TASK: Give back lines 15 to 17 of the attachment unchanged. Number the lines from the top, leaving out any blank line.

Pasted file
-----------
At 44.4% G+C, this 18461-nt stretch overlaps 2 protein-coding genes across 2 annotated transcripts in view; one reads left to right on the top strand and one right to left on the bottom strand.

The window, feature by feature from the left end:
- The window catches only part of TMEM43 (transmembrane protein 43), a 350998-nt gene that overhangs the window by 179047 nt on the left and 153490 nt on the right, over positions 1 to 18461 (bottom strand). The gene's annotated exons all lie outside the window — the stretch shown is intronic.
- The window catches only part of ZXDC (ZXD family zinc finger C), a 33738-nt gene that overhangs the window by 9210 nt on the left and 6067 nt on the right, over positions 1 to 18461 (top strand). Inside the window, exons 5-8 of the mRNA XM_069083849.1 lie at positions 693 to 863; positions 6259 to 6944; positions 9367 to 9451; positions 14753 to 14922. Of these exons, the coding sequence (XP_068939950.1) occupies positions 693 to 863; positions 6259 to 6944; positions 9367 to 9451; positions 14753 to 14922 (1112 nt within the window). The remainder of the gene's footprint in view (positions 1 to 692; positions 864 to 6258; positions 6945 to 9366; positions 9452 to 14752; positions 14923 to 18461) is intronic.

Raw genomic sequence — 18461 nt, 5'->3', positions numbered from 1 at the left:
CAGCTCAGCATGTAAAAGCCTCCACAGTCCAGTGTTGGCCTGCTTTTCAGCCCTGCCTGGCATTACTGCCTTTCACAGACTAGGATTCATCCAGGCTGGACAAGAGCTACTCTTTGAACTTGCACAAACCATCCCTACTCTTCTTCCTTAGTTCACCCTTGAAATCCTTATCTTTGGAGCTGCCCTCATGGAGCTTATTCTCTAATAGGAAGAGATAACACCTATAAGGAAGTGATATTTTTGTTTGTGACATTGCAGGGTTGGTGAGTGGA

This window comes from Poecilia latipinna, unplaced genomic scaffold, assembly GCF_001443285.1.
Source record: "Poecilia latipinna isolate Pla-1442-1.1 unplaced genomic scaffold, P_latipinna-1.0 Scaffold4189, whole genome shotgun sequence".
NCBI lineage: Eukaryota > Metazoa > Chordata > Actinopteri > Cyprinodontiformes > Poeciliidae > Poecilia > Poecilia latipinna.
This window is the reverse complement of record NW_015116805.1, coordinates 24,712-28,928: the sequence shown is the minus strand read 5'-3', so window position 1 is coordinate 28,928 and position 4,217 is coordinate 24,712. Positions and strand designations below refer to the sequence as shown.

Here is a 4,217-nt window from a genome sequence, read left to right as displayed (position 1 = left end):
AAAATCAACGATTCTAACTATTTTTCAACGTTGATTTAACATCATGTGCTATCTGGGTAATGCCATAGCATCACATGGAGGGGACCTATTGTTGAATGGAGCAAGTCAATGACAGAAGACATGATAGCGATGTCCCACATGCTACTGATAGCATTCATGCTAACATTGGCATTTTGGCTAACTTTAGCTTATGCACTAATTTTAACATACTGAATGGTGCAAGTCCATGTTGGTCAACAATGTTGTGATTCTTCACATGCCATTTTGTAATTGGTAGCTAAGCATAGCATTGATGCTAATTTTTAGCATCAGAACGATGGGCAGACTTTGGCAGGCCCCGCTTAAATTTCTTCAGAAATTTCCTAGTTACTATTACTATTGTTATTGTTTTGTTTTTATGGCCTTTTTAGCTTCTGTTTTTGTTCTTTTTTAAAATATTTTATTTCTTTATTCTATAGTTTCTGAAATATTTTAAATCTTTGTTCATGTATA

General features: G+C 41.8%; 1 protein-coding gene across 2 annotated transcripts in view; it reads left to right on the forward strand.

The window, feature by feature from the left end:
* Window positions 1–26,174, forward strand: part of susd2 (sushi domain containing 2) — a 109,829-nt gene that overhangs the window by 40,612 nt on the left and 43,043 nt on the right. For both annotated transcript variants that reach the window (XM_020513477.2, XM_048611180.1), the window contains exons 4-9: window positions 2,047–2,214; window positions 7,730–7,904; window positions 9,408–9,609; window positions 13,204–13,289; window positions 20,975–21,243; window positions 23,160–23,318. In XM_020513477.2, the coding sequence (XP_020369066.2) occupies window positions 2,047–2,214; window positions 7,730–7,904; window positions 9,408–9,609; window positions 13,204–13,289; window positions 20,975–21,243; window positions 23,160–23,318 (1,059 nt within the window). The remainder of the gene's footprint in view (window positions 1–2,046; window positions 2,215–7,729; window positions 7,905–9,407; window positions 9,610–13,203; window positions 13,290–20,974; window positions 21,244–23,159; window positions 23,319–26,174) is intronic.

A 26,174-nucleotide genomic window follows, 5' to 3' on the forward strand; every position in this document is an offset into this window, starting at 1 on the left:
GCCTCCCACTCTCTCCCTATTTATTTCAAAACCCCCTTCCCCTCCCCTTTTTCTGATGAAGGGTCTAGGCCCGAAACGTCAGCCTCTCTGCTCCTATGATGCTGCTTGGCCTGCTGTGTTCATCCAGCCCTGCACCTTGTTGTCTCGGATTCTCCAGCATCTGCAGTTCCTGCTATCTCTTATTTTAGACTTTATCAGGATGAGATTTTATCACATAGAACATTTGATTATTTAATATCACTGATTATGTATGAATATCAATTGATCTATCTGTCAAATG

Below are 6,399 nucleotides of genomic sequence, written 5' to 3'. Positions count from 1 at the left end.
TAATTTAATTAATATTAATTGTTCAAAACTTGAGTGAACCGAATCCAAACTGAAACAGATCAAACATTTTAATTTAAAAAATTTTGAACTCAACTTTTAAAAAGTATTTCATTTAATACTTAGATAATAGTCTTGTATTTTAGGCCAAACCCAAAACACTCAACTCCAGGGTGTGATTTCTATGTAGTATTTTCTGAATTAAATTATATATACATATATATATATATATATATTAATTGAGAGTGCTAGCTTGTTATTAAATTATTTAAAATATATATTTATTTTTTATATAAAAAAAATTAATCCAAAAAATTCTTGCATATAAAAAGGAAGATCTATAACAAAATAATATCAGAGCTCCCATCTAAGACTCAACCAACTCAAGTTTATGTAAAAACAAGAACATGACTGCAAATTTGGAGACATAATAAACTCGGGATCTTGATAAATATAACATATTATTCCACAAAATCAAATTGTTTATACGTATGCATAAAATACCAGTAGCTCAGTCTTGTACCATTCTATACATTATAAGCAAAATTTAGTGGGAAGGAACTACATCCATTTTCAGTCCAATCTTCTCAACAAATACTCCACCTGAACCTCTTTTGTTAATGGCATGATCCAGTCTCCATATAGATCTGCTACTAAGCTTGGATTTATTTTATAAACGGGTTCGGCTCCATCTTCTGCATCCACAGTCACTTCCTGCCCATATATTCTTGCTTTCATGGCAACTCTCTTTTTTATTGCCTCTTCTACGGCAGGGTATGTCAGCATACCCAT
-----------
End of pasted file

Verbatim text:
* Window positions 1–26,174, forward strand: part of susd2 (sushi domain containing 2) — a 109,829-nt gene that overhangs the window by 40,612 nt on the left and 43,043 nt on the right. For both annotated transcript variants that reach the window (XM_020513477.2, XM_048611180.1), the window contains exons 4-9: window positions 2,047–2,214; window positions 7,730–7,904; window positions 9,408–9,609; window positions 13,204–13,289; window positions 20,975–21,243; window positions 23,160–23,318. In XM_020513477.2, the coding sequence (XP_020369066.2) occupies window positions 2,047–2,214; window positions 7,730–7,904; window positions 9,408–9,609; window positions 13,204–13,289; window positions 20,975–21,243; window positions 23,160–23,318 (1,059 nt within the window). The remainder of the gene's footprint in view (window positions 1–2,046; window positions 2,215–7,729; window positions 7,905–9,407; window positions 9,610–13,203; window positions 13,290–20,974; window positions 21,244–23,159; window positions 23,319–26,174) is intronic.

A 26,174-nucleotide genomic window follows, 5' to 3' on the forward strand; every position in this document is an offset into this window, starting at 1 on the left:
GCCTCCCACTCTCTCCCTATTTATTTCAAAACCCCCTTCCCCTCCCCTTTTTCTGATGAAGGGTCTAGGCCCGAAACGTCAGCCTCTCTGCTCCTATGATGCTGCTTGGCCTGCTGTGTTCATCCAGCCCTGCACCTTGTTGTCTCGGATTCTCCAGCATCTGCAGTTCCTGCTATCTCTTATTTTAGACTTTATCAGGATGAGATTTTATCACATAGAACATTTGATTATTTAATATCACTGATTATGTATGAATATCAATTGATCTATCTGTCAAATG